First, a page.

It took place in Leiden’s Pieterskerk during the 2010 festival. A couple got married in front of the audience before a screening of Four Weddings and a Funeral (the actual wedding counted as the fifth one, obviously).
But expecting the unexpected can sometimes lead to, well, the unexpected. During the 2011 festival, the decision was made to screen Hysteria, a British historical comedy about the invention of the vibrator. The programme announced that everyone who bought a ticket would also get a complimentary one to take home with them. Over 300 people showed up and packed the main hall in Leiden’s Trianon Cinema. Then a sponsor backed out at the last minute and the vibrators never showed up.
‘A few people were really upset,’ Mouret said. ‘But there wasn’t much we could do.’
A full time gig
Putting together a festival like this one takes a lot of hard work. Hortensius started volunteering at LIFF in 2010. It’s since become a year-round job for him that he juggles with other projects. He and his colleagues also attend festivals around the world to search for films to screen. They make an annual pilgrimage to the Sundance Film Festival in Utah every January followed by various European ones like the Berlin International Film Festival and Festival de Cannes.
Courting various studios and hoping they’ll send over their films can be daunting, as is putting together the annual programme. It’s a complex puzzle that involves considering everything from each film’s running time to predicting how many people will show up for an experimental Hungarian movie.
‘We try to include something for everyone during each day,’ Hortensius said. ‘Then the big movies have to be screened as much as four times, but evenly throughout the festival. You don’t want to wind up with all comedies or all dramas on a Thursday night, for example. You’ve got to spread things out and have the right mix.’
They also have to leave slots open in case a film shows up at the last minute while pooling together a group of dedicated volunteers who help keep things running smoothly during the fest itself.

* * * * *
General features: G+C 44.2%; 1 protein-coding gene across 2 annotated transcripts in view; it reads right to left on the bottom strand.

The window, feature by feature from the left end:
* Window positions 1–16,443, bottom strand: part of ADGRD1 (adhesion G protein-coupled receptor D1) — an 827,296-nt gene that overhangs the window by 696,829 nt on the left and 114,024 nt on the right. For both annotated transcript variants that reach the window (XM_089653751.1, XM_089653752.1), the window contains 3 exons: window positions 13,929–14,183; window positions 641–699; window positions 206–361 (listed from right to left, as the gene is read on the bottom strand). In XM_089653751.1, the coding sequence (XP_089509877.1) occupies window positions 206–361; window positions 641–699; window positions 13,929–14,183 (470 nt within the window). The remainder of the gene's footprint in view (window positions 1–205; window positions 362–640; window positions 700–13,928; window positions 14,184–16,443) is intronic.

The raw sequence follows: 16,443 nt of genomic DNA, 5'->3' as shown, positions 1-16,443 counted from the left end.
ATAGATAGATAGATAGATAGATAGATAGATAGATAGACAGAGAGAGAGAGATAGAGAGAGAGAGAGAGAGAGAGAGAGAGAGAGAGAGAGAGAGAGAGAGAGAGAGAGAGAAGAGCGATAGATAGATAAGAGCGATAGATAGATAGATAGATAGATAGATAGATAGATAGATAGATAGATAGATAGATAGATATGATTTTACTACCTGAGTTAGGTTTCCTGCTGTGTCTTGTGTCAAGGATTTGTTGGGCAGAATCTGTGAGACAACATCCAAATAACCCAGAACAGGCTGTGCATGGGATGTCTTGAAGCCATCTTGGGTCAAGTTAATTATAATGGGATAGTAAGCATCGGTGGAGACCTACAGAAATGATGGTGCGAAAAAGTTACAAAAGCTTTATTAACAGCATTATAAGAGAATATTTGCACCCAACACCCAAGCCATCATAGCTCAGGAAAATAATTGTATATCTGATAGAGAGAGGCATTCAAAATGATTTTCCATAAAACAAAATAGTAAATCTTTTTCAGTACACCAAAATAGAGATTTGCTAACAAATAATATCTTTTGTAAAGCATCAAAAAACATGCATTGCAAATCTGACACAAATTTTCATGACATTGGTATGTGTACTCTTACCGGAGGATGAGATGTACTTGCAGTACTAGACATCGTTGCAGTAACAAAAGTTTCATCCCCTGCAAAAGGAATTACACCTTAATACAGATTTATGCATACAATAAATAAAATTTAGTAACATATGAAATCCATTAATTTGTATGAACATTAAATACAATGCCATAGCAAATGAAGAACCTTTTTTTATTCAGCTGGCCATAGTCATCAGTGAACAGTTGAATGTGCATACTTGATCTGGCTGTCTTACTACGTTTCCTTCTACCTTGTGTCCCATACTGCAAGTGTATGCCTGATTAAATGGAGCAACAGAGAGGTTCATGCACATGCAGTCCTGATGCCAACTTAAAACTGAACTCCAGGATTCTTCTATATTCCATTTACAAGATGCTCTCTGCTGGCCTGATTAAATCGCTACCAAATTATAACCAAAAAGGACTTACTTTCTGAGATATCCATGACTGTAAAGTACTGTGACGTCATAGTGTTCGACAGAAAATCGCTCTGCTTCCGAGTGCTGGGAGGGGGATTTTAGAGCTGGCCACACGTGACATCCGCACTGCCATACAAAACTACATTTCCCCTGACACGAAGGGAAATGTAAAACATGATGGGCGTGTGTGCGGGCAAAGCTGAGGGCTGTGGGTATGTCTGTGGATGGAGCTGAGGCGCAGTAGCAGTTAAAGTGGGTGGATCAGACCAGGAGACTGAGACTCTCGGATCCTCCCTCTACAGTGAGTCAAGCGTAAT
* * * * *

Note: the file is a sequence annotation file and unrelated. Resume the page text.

In recent years, LIFF has attracted over 40,000 attendees. Hortensius, Mouret, and their colleagues host other events throughout the year as well.
One is a temporary drive-in theatre during a weekend every September at Valkenburgse Meer, a lake west of Leiden. They hope that the festival will continue to grow in the years to come. Leiden’s beloved art house cinemas the Kijkhuis will be relocating to a new building in a few years with three additional screening halls. That means they’ll have more slots in the schedule to fill.
‘What we’re gambling on is to continue being a broad festival,’ Mouret said. ‘This allows us to switch things around. For example, if we don’t want to do the American Indie Competition next year, there’s no one to stop us because we’re not called the American Indie Festival. We can change and evolve.’
A few of this year’s highlights
This controversial World War 2 comedy from director Taika Waititi has already made headlines around the world. There’s no reason to wonder why. It’s all about a lonely German boy with a new imaginary friend: a wisecracking Adolf Hitler played by Waititi himself. Rebel Wilson, Stephen Merchant, and Scarlett Johansson costar.
A few generational and cultural gaps are crossed in this uplifting comedy about an ageing talk show host played by Emma Thompson who’s struggling to keep up with an ever-changing and ruthless industry. Mindy Kaling also stars as the sole female staff member of her writing team
Director Bong Joon-Ho has made waves in recent years with his genre-defying films that have earned plenty of accolades. He’s the mind behind Snowpiercer and Okja. Parasite is his latest film, and it landed him the Palme d’Or at this year’s Cannes Film Festival. The unusual comedy/drama concerns an impoverished family that becomes entangled with the members of a wealthy household.
Britain is currently scheduled to break away from the European Union on 31 October. You can celebrate and/or cry while enjoying a glass of your favourite beverage at this special screening. As LIFF’s programme explains: ‘enjoy the best of UK culture (British film!) while stuffing your face with the worst of UK culture (a full English breakfast!).’
If watching this notorious 1999 experimental horror film in the middle of a dark and mysterious museum stuffed full of unusual items from all around the world sounds like your idea of a fun time, look no further. It’s one of several films celebrating their 20th anniversaries this year that will screen at the fest. Hortensius says he’s planning some additional surprises for this one, but we won’t ruin them here.
Based on Per Petterson’s award-winning novel, this Norwegian drama is part of LIFF’s ‘Nordic Watching’ , which is devoted to films from Scandinavia. Needless to say, it stars one of the Skarsgårds. A quick heads-up: the subtitles are in Dutch.
You can look through LIFF’s entire lineup for 2019 by visiting the.